The Great Depression and the New Deal

Chapter 8 in THE CAMBRIDGE HISTORY OF LAW IN AMERICA, Vol. 3: The Twentieth Century and After (1920–), Grossberg and Tomlins, eds., 2008

Notre Dame Legal Studies Paper No. 1312

53 Pages Posted: 14 Jul 2005 Last revised: 30 Apr 2013

Barry Cushman

Notre Dame Law School

Date Written: November 1, 2008

Abstract

This essay was written for the Cambridge History of Law in America. Part I describes the economic conditions of the Great Depression and details the executive and legislative responses produced under the Hoover and Roosevelt Administrations. Part II examines contemporary controversies over the growth of federal executive authority and the elaboration of the administrative state. Part III documents the relaxation of constraints on economic regulation imposed by the Fifth and Fourteenth Amendments and the Contract Clause. Part IV analyzes various manifestations of the revolution in constitutional federalism. Part V explores the growth of protections for civil rights, civil liberties, and democratic processes.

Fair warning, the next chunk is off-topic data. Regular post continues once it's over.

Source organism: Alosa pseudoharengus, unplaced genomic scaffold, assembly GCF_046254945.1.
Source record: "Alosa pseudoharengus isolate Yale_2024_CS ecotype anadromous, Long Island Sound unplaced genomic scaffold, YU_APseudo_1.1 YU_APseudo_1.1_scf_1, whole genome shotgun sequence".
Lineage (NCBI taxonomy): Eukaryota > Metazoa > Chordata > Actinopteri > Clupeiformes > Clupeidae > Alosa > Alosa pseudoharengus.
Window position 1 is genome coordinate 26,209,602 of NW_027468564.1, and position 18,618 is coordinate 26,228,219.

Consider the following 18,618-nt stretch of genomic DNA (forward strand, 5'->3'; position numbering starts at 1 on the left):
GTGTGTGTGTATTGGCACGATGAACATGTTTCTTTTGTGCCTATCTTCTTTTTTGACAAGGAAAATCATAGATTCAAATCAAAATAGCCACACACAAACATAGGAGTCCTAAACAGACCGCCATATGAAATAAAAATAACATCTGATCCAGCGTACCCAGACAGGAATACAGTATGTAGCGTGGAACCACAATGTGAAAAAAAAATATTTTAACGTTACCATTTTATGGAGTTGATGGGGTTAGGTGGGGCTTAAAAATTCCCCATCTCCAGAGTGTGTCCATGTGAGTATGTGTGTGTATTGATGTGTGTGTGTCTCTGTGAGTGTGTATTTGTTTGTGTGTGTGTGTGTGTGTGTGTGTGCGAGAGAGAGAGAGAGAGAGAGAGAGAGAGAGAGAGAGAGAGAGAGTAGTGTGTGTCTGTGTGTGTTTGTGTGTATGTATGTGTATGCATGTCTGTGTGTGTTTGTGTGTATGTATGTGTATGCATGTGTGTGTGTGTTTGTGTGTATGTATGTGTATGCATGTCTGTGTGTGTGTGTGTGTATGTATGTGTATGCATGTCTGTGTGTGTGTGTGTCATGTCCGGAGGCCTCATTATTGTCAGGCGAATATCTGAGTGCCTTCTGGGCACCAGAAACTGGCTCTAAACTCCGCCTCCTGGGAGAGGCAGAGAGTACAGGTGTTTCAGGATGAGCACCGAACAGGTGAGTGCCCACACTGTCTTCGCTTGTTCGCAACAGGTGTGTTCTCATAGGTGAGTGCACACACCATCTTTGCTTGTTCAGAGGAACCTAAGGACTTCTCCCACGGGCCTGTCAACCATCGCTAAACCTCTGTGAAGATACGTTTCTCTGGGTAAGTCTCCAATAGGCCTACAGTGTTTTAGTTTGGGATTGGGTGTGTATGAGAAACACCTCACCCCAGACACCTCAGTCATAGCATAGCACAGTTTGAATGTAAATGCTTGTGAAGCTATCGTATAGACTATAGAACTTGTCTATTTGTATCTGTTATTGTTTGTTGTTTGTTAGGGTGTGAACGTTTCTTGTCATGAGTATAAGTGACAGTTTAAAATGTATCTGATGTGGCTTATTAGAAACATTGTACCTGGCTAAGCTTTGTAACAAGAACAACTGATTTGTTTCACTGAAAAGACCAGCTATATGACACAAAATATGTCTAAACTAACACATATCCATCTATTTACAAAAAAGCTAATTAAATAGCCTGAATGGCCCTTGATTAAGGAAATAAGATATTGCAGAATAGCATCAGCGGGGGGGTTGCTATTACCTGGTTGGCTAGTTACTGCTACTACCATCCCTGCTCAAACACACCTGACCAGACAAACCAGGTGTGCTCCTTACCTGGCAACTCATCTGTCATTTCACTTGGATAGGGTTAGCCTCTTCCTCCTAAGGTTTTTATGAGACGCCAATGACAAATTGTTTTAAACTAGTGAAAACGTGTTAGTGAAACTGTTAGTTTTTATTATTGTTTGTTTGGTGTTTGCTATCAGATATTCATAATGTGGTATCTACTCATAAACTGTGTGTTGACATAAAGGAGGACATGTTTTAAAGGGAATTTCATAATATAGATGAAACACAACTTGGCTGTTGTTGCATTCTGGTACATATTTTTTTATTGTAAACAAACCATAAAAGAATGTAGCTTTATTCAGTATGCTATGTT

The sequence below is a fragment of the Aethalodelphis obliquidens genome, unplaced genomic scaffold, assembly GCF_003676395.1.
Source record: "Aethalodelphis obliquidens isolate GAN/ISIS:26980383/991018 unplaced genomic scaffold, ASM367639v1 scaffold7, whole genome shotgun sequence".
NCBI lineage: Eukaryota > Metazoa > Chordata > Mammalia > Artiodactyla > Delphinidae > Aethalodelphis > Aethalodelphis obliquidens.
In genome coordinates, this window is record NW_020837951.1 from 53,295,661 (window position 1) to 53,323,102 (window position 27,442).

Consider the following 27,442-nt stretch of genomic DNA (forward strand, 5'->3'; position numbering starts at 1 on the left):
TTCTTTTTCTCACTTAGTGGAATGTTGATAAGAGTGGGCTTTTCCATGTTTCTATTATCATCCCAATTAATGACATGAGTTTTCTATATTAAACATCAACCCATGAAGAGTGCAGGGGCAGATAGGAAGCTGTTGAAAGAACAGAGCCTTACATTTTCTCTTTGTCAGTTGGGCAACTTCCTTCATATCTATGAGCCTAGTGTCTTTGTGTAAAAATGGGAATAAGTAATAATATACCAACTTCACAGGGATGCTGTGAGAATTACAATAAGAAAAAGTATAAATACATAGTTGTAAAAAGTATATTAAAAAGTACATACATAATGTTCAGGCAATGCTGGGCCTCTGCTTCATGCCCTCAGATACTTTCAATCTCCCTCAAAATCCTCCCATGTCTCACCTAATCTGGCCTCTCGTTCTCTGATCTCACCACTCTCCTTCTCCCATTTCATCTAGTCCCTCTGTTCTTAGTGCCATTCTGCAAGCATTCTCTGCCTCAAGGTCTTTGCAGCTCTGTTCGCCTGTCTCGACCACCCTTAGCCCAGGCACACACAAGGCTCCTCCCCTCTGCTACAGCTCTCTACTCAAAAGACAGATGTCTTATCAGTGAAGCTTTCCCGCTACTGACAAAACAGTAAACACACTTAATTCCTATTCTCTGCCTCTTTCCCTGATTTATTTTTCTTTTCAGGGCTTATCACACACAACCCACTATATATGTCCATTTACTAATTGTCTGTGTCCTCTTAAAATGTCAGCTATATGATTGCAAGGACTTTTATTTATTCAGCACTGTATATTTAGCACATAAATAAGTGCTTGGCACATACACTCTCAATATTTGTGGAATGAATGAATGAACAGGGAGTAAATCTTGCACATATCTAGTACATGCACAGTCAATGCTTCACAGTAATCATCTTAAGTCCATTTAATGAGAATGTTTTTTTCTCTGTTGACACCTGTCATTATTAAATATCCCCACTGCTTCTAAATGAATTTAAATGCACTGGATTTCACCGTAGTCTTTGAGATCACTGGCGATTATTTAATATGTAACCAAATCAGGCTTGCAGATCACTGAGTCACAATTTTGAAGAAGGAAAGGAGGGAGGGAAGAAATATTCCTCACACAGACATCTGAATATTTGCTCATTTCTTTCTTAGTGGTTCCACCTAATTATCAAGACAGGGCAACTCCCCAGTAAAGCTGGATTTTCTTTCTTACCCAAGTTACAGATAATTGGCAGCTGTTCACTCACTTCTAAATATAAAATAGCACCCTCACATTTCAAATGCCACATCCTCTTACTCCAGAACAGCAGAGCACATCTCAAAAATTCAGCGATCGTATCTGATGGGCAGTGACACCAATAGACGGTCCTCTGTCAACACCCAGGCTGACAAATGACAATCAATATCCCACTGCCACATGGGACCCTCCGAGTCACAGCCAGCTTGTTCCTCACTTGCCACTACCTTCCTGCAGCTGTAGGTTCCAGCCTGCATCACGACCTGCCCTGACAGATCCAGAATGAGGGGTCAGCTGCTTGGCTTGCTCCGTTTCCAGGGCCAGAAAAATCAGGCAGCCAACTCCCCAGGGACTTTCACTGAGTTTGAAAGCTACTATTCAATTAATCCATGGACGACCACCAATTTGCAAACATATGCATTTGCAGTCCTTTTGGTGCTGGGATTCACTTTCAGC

Keywords: Great Depression, New Deal, legal history, constitutional history

Suggested Citation

Cushman, Barry, The Great Depression and the New Deal (November 1, 2008). Chapter 8 in THE CAMBRIDGE HISTORY OF LAW IN AMERICA, Vol. 3: The Twentieth Century and After (1920–), Grossberg and Tomlins, eds., 2008; Notre Dame Legal Studies Paper No. 1312. Available at SSRN: https://ssrn.com/abstract=754231

Barry Cushman (Contact Author)

Notre Dame Law School ( email )

P.O. Box 780
Notre Dame, IN 46556-0780
United States

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